• Really beautifully written post. I think you may have missed one item on your list of what society considers ‘beautiful’, tan skin. That’s the beauty issue I’ve struggled with the most. I’m very fair skinned and I’ve always had a bit of envy for women who are naturally tan.

    I guess the grass is always greener on the other side. Unless we change our own minds about what makes us beautiful. x

    V

  • kdhopwood

    You are beautiful and you have nothing to be ashamed of! Work it girl!! A post this awesome and it included John Legend?! Awesome Sauce!!

  • Katherine Lacabe

    Gorgeous woman and amazing post! Thank you for hosting this link up!

  • Thank you for your honesty – it can be really tough to open up in such a public way. But you are BEAUTIFUL! I didn’t even notice until I read it that you weren’t wearing any makeup in the photo, because you look so good without makeup! I think we all have things that we dislike about ourselves, and this is a good reminder to embrace our own (and others’!!!) uniqueness. For the record, I think the most beautiful women are those that are bi- or multi-racial are the most beautiful.

  • Wow. This is an amazingly brave and honest post. Thank you for sharing this.

  • Kristen Warren

    what a beautifully written post! you are gorgeous. i think we have all felt something like this, we all have something we dont like or feel insecure about. its horrible, but its true. i wish i was as gorgeous as you without makeup! you are stunning. dont forget it xo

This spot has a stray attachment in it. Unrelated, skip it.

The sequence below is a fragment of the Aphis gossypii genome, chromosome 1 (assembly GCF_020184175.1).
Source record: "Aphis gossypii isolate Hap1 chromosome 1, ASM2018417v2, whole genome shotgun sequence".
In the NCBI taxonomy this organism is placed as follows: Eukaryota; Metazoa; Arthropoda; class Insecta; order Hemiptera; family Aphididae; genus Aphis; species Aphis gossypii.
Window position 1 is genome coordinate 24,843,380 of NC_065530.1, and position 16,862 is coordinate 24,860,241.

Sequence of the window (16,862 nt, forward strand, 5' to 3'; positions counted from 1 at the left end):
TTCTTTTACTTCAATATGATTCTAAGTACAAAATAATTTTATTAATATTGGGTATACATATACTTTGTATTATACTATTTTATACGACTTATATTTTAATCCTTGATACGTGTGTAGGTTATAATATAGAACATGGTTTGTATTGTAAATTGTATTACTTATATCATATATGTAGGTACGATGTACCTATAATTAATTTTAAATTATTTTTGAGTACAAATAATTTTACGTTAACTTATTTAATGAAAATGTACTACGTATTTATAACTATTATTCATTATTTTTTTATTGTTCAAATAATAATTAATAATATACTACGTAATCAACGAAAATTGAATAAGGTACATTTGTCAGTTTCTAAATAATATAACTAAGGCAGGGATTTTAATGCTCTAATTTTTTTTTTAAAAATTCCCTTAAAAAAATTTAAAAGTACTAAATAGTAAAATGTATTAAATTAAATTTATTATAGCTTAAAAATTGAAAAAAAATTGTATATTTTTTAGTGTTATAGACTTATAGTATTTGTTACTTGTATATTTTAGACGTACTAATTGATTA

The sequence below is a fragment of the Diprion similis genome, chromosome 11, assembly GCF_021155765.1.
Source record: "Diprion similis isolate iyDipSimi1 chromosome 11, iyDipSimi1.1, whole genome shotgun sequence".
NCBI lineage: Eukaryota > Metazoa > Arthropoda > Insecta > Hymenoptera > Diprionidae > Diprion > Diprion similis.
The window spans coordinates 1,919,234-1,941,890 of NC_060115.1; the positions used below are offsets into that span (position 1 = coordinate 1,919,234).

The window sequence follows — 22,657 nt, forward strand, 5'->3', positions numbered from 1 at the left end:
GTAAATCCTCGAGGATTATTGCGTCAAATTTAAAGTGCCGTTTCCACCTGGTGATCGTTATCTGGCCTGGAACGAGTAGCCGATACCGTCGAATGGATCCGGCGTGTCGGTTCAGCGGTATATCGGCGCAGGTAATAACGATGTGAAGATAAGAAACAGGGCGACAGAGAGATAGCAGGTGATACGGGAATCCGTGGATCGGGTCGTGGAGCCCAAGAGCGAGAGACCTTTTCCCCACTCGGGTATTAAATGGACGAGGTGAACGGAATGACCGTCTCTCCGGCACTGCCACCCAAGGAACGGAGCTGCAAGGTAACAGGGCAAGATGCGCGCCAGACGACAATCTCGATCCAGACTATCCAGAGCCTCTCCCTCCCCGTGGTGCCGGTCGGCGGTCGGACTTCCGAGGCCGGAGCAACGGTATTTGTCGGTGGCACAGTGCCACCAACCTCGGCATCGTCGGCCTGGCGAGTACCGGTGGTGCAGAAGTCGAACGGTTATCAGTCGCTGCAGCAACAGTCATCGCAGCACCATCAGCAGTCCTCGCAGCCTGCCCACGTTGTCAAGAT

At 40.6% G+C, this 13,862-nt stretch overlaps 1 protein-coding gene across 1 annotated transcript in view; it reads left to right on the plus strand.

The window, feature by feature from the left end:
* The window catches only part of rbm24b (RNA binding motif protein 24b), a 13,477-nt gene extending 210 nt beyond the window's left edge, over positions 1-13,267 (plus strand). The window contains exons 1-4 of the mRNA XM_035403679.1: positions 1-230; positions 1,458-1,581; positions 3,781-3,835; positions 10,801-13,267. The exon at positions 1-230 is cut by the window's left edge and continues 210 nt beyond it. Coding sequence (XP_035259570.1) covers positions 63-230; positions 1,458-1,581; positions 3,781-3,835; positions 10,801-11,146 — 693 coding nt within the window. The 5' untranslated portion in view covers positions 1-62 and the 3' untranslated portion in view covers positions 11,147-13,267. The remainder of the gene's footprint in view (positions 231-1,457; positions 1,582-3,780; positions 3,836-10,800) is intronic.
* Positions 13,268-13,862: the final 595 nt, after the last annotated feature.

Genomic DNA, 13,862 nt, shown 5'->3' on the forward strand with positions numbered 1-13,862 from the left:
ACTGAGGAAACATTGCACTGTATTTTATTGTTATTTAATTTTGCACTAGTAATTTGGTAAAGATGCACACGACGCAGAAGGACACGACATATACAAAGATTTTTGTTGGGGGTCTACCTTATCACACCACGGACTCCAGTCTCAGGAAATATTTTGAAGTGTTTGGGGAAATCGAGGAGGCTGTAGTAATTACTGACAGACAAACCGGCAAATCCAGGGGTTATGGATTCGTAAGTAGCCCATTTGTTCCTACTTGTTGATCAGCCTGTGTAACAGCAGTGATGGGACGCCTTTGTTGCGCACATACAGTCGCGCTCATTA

• YES! I love this post friend! I understand that growing up white gave me a lot of privileges, but I don’t think I “got” that until I was in college. A friend mentioned on time about having a hard time finding a Barbie that looked like her when she I was little. I jokingly (and ignorantly said), “On my gosh! I know girl! The brunette Barbie was SO hard to find.” Um… no. She was talking about a Barbie of color and as a simple white girl, I never noticed that until I got older.

    You are SO beautiful inside and out and I couldn’t be happier that you agreed to help me host this fabulous linkup. Seriously. I am constantly in awe of you!

    -Kate
    http://www.theflorkens.com

  • Your hair totally rocks! To hell with straighteners and chemicals – let those awesome beautiful curls go free!

    So glad you guys decided to host this link-up. What a powerful message and movement, and love to see so many people participating. Way to go!

  • Melissa Camacho

    I really love your natural hair! you’re stunning! (I also really love your earrings and your smiling eyes) :) and THANK YOU for sharing John Legend’s video, I’ve been looking for it! *high five*

  • I love this post!! I can identify with so much of what you are saying. When you grow up and only see images representing beauty that don’t look like you it’s a pretty clear message by omission. That is definitely one of the beautiful things about getting older for me. I don’t care about being “different” anymore.